Ursula Lowenbach Foster Memorial Chess Scholarships
Ursula Lowenbach Foster, Holocaust survivor and former classmate of the now famous Anne Frank (author of ‘Diary of Anne Frank’), died in Modesto, CA, in August of 2004. She was 77 years old.
Mrs. Foster’s sons, Rick and Cliff Lester, have announced an annual scholarship of $1,000 to be shared and awarded through the U.S. Chess Federation to the Top 13 and under* winner from the Denker High School Tournament of Champions and the Susan Polgar National Invitational for Girls (currently held in conjunction with the U.S. Open), to commemorate their mother’s life and her dedication to young chess players. Mrs. Foster, a long time member of the USCF, was active in over-the-board and correspondence chess for many years. With a career-high rating of 1753, Mrs. Foster was equally skilled in quick time chess and correspondence chess which included being among the top 50 U.S. Women players.
In 1938, at 11 years old, Mrs. Foster fled Germany with her family to Amsterdam to escape Nazi persecution. Two years later, Germany conquered the Netherlands, and brought the same persecution to the Foster’s new home. The last time she saw her older brother, Ernst, was July 14, 1942, when at age 18 he was arrested by the Nazis, and sent to Auschwitz Concentration Camp in Poland, where he died in the gas chambers.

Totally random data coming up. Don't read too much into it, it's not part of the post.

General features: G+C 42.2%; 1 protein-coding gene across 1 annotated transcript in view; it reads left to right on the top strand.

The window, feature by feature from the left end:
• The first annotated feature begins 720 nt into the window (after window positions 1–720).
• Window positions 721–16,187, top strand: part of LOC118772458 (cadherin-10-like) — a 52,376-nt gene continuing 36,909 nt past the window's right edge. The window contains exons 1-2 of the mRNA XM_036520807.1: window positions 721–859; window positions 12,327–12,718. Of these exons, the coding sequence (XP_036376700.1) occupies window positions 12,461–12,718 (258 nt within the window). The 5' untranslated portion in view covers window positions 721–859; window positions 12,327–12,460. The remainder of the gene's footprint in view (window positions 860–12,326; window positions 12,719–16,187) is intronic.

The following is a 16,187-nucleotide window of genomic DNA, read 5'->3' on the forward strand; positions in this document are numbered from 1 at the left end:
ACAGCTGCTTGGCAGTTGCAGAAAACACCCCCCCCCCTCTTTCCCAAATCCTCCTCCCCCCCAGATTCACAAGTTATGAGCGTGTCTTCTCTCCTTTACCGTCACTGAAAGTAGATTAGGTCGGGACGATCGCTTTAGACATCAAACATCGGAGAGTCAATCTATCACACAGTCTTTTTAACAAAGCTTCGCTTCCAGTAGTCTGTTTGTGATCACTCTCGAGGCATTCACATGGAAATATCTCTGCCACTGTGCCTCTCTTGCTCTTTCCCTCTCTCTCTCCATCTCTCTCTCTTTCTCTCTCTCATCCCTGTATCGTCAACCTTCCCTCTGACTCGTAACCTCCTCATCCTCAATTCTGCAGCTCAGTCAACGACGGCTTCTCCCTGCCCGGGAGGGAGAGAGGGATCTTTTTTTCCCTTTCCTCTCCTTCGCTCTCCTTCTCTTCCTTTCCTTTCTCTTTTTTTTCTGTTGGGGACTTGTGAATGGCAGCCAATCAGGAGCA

Mrs. Foster is mentioned by name in the book written by Anne Frank. Her time of hiding was fraught with danger, fear, and deprivation. It was during this time that her father taught her how to play chess. On her 16th birthday, she was confronted by two Nazi officers, and narrowly escaped imprisonment when one of the men realized she looked remarkably like his own daughter, and chose instead to walk away. Throughout her life, she kept the yellow star, inscribed with “Jood” (Jew) that she’d been forced to wear as a child.
Though a shy woman, she lent her time and experience to school children at Modesto area schools, giving talks about the Holocaust and its horrific impact on her life and those of her family and friends. She was a civic volunteer, working with the Memorial Medical Center, driving cancer patients to and from medical appointments, and promoting literacy by delivering books to shut-ins and reading to underprivileged children.
Her sons are establishing the scholarship to continue their mother’s work and sense of civic duty, and keep alive her love of the game and devotion to young people. The Modesto Bee newspaper also provides a fascinating look into Ursula’s life. http://www.modbee.com/local/story/8982645p-9876591c.html
*Should there not be a Top 13 and under Boy or Girl winner in one of the tournaments, the award would move up to the next age level (Top 14 and under, etc.) until a winner is determined.